When it gets cold and dark during the winter months, people find creative ways to stay warm, from the common-sense approach of wearing layers to more wacky ideas like setting up a tent -- indoors -- to cut down on the heating bill.
But perhaps one of the most unusual approaches we've come across is building a greenhouse around your existing home to heat it up. That's exactly what this family did near Stockholm, Sweden, by renovating an existing summer home and adding a greenhouse structure outfitted with 4-millimetre single-pane glass around it.
The concept, which we covered back in 2008, was first proposed by Swedish architect Bengt Warne back in the 1970s, and it's called the Naturhus ("Naturehousing"). Now this in-depth video tour from Fair Companies takes us inside to see how this self-sustaining home works:
The owners of the home, Marie Granmar and Charles Sacilotto were inspired by Warne's work to build their own version of the Naturhus some years ago. They found a property with an existing summer home, and installed a conventional greenhouse around it, costing around USD $84,000.
Warne's original intention for the Naturhus was to create a home that is a "sun collector" of sorts, where the cyclic flows of nature are utilized for producing energy, cleaning water, air and generating things like compost, in the Scandinavian climate. The Granmar-Sacilotto home follows the same principles: they built their own centrifugal wastewater treatment system that separates the urine from the solids, which is then purified by plants and then sent to their garden. The greenhouse also allows them to lengthen their gardening season, growing Mediterranean plants like figs, while also helping them to cut down on heating.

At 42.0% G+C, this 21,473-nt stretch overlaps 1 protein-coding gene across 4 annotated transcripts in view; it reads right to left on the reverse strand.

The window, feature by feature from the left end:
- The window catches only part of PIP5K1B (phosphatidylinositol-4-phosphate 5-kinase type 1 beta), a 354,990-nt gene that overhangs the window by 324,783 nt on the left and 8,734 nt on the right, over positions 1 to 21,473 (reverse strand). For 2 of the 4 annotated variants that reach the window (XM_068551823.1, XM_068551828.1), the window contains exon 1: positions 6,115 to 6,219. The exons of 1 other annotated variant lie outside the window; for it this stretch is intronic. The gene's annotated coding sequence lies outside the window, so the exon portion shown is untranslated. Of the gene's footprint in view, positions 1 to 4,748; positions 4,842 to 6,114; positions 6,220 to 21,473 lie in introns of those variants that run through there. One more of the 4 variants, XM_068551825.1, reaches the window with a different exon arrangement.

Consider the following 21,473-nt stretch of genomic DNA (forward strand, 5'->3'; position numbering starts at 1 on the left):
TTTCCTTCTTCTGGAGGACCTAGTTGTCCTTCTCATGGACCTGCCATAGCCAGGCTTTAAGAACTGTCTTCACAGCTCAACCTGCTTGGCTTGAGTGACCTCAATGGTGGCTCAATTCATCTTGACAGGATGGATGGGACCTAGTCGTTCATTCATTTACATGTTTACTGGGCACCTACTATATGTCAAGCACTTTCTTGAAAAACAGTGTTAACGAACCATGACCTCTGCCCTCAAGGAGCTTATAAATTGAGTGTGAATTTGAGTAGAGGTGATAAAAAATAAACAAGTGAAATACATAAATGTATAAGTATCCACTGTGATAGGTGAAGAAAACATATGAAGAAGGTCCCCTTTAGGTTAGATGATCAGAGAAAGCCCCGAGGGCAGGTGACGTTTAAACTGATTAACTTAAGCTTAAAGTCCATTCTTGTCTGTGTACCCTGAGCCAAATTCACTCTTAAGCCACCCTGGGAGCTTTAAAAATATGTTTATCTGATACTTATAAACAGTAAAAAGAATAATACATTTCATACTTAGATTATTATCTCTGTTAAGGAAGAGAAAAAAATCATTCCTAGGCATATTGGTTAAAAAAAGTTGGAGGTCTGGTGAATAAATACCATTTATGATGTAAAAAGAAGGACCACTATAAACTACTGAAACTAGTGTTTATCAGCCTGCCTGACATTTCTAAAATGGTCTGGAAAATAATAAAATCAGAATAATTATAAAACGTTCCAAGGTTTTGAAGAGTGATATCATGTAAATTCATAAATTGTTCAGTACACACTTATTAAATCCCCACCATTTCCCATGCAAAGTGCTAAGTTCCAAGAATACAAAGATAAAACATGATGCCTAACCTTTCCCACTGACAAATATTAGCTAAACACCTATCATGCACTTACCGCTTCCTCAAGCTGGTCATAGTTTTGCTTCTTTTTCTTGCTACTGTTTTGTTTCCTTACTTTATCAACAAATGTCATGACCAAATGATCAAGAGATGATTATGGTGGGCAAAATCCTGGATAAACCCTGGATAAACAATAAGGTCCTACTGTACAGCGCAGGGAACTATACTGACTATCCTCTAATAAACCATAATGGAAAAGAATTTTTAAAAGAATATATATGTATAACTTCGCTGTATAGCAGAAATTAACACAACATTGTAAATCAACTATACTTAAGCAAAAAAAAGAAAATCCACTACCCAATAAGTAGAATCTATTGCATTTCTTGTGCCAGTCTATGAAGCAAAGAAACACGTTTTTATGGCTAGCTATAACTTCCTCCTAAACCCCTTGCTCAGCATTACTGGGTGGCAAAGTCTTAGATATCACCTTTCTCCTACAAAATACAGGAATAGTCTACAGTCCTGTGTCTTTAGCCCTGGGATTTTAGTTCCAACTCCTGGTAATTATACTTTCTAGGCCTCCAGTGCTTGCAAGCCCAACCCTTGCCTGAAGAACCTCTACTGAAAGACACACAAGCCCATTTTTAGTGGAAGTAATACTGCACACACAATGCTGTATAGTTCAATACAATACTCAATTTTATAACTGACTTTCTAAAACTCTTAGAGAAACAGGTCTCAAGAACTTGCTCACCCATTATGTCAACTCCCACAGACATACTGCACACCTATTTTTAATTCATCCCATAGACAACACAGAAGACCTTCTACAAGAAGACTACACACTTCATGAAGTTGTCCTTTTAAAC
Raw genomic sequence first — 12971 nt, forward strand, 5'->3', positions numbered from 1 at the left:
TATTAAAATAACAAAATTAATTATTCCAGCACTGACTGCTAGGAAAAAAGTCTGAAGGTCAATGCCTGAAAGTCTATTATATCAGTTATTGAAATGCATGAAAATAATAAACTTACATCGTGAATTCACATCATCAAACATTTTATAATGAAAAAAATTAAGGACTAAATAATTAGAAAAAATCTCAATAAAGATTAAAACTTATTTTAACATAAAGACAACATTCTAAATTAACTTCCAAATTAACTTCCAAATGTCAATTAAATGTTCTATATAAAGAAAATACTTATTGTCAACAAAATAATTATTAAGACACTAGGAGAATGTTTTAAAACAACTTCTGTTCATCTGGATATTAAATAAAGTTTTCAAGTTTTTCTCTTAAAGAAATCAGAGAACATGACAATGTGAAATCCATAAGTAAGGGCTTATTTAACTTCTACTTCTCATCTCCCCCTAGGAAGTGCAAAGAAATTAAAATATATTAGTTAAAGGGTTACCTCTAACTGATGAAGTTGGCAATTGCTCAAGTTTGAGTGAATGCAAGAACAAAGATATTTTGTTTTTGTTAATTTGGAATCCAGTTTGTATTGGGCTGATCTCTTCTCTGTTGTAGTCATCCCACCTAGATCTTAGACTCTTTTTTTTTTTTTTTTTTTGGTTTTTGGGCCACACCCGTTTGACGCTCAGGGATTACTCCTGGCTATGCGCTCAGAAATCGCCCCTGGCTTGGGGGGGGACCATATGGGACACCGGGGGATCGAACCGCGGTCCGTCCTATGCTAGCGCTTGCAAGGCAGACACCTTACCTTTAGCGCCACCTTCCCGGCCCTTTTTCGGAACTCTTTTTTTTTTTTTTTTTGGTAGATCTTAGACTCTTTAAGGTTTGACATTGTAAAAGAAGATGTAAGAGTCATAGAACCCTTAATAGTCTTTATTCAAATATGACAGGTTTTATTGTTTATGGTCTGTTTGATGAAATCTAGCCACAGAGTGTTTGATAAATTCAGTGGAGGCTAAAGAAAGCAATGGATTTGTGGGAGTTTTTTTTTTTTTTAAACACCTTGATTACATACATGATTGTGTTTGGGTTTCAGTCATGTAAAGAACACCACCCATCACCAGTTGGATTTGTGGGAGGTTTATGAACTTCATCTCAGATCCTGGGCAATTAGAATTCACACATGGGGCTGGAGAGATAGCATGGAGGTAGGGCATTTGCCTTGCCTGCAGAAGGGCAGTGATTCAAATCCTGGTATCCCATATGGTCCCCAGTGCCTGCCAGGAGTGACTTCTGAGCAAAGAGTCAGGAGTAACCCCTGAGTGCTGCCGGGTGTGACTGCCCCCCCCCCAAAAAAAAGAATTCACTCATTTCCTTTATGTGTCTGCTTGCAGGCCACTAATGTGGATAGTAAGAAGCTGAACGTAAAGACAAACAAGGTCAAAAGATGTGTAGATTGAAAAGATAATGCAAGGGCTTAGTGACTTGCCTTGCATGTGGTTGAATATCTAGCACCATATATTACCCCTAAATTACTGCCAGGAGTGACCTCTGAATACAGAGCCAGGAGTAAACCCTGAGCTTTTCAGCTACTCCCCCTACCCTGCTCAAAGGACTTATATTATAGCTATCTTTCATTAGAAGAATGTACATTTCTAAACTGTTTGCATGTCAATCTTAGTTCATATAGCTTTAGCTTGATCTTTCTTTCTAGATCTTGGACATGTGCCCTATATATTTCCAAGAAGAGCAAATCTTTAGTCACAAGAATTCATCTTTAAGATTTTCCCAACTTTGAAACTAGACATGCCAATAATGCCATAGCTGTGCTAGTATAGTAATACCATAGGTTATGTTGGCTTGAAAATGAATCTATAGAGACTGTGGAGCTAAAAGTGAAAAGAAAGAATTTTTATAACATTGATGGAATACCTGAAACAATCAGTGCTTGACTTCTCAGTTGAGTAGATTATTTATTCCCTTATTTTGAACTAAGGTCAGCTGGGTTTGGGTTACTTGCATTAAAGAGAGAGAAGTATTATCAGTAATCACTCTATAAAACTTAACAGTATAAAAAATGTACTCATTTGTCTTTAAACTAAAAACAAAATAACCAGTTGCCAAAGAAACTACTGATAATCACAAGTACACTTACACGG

The home's exterior spaces -- once exposed to the elements -- can now be used year-round, whether it's the deck or the rooftop, which the couple converted to an extra "outdoor" space.
It's an innovative, out-of-the-box and under-the-greenhouse idea that not only keeps the house warm, but also protects it from weathering due to the elements. It would not work in extremely hot and sunny climates, but for the colder, northern climates it may be a viable alternative to cut heating bills and to extend your growing season. More over at Fair Companies and Ecosol.